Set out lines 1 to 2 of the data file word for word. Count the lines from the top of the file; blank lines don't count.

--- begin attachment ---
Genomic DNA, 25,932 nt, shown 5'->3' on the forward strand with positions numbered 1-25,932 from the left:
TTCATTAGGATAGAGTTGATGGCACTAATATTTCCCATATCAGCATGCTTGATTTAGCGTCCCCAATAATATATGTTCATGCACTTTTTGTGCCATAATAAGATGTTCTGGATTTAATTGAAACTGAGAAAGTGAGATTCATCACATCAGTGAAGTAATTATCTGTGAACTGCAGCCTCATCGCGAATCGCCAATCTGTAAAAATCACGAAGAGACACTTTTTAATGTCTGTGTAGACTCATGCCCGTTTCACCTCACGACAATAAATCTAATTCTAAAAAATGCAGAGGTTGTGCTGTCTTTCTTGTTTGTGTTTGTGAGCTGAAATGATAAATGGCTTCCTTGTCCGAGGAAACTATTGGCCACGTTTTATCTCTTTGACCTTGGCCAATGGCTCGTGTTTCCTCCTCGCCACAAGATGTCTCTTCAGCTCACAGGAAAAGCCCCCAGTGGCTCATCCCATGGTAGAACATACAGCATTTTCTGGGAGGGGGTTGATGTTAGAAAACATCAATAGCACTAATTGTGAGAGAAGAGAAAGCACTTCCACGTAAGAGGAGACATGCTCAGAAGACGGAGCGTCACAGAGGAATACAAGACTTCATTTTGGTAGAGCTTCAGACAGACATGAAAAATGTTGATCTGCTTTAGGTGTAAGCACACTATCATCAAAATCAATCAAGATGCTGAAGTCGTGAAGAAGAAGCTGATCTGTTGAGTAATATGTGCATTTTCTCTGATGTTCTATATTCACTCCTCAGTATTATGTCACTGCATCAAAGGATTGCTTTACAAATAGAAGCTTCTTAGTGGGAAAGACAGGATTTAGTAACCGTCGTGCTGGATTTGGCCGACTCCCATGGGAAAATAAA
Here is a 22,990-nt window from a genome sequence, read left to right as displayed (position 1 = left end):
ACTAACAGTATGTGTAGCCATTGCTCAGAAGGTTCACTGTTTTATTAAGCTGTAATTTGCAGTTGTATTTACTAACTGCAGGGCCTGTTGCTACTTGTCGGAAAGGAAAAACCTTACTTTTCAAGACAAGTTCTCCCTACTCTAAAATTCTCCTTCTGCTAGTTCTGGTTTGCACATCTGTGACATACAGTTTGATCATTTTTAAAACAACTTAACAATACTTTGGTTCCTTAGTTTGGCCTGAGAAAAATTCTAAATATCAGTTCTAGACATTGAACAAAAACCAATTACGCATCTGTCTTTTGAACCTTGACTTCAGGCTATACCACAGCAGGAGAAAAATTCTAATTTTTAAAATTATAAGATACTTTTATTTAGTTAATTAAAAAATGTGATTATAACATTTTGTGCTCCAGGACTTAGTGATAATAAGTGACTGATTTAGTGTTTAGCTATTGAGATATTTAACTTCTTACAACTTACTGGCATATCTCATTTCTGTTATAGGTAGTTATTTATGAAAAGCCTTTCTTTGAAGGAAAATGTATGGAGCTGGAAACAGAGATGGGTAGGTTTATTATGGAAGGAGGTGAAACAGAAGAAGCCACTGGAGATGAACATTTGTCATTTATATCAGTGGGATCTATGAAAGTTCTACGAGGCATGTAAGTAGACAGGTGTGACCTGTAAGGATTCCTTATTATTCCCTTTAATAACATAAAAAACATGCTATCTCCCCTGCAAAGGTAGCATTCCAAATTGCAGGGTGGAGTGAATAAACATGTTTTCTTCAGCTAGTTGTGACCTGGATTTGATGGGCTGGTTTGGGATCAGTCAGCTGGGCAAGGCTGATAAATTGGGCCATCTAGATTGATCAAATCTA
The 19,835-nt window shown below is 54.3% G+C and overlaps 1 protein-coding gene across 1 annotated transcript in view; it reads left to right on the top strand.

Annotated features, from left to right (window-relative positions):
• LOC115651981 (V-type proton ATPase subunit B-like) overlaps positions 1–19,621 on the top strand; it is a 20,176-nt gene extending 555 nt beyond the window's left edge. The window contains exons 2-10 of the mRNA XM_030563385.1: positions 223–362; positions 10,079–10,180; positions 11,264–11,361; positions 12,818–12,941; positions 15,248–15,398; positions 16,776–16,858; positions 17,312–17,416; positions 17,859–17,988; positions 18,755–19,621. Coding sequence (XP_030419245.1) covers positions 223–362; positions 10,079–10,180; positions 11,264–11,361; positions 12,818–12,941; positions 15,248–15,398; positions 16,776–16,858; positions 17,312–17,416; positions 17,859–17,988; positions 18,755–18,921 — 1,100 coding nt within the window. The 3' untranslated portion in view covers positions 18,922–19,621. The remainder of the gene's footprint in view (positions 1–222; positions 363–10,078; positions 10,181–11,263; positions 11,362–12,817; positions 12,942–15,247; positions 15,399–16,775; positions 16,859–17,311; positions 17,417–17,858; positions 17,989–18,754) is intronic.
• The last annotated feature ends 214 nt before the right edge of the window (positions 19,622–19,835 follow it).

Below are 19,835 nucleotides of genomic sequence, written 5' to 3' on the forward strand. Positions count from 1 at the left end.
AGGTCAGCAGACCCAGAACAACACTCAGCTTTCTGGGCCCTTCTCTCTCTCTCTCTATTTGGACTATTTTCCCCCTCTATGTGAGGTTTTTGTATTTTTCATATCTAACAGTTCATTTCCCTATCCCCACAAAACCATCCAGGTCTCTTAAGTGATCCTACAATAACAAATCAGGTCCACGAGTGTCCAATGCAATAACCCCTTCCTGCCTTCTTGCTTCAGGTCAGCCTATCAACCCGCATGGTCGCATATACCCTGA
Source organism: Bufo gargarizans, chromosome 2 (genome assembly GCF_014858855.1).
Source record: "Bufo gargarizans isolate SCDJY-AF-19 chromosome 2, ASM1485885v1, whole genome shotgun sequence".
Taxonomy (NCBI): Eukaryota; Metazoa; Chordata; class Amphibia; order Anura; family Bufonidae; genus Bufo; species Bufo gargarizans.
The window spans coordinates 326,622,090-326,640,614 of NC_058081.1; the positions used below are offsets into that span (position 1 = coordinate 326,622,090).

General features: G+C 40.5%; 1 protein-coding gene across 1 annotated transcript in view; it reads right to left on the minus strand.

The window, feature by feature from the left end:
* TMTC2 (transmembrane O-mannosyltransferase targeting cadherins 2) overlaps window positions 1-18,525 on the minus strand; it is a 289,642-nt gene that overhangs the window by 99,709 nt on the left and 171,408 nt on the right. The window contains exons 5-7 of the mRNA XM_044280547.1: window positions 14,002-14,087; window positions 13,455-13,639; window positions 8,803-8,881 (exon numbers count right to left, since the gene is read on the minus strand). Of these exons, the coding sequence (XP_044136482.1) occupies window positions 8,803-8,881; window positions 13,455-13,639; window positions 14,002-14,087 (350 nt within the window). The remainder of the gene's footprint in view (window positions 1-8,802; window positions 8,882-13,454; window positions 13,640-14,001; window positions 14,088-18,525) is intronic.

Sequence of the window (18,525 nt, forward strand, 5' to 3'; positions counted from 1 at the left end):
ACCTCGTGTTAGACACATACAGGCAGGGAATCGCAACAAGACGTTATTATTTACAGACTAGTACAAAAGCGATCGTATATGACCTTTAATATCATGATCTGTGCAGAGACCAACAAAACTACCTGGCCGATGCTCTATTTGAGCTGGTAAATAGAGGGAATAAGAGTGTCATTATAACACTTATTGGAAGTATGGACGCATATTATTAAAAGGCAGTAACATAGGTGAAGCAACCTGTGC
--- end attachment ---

Genomic DNA, 25,932 nt, shown 5'->3' on the forward strand with positions numbered 1-25,932 from the left:
TTCATTAGGATAGAGTTGATGGCACTAATATTTCCCATATCAGCATGCTTGATTTAGCGTCCCCAATAATATATGTTCATGCACTTTTTGTGCCATAATAAGATGTTCTGGATTTAATTGAAACTGAGAAAGTGAGATTCATCACATCAGTGAAGTAATTATCTGTGAACTGCAGCCTCATCGCGAATCGCCAATCTGTAAAAATCACGAAGAGACACTTTTTAATGTCTGTGTAGACTCATGCCCGTTTCACCTCACGACAATAAATCTAATTCTAAAAAATGCAGAGGTTGTGCTGTCTTTCTTGTTTGTGTTTGTGAGCTGAAATGATAAATGGCTTCCTTGTCCGAGGAAACTATTGGCCACGTTTTATCTCTTTGACCTTGGCCAATGGCTCGTGTTTCCTCCTCGCCACAAGATGTCTCTTCAGCTCACAGGAAAAGCCCCCAGTGGCTCATCCCATGGTAGAACATACAGCATTTTCTGGGAGGGGGTTGATGTTAGAAAACATCAATAGCACTAATTGTGAGAGAAGAGAAAGCACTTCCACGTAAGAGGAGACATGCTCAGAAGACGGAGCGTCACAGAGGAATACAAGACTTCATTTTGGTAGAGCTTCAGACAGACATGAAAAATGTTGATCTGCTTTAGGTGTAAGCACACTATCATCAAAATCAATCAAGATGCTGAAGTCGTGAAGAAGAAGCTGATCTGTTGAGTAATATGTGCATTTTCTCTGATGTTCTATATTCACTCCTCAGTATTATGTCACTGCATCAAAGGATTGCTTTACAAATAGAAGCTTCTTAGTGGGAAAGACAGGATTTAGTAACCGTCGTGCTGGATTTGGCCGACTCCCATGGGAAAATAAA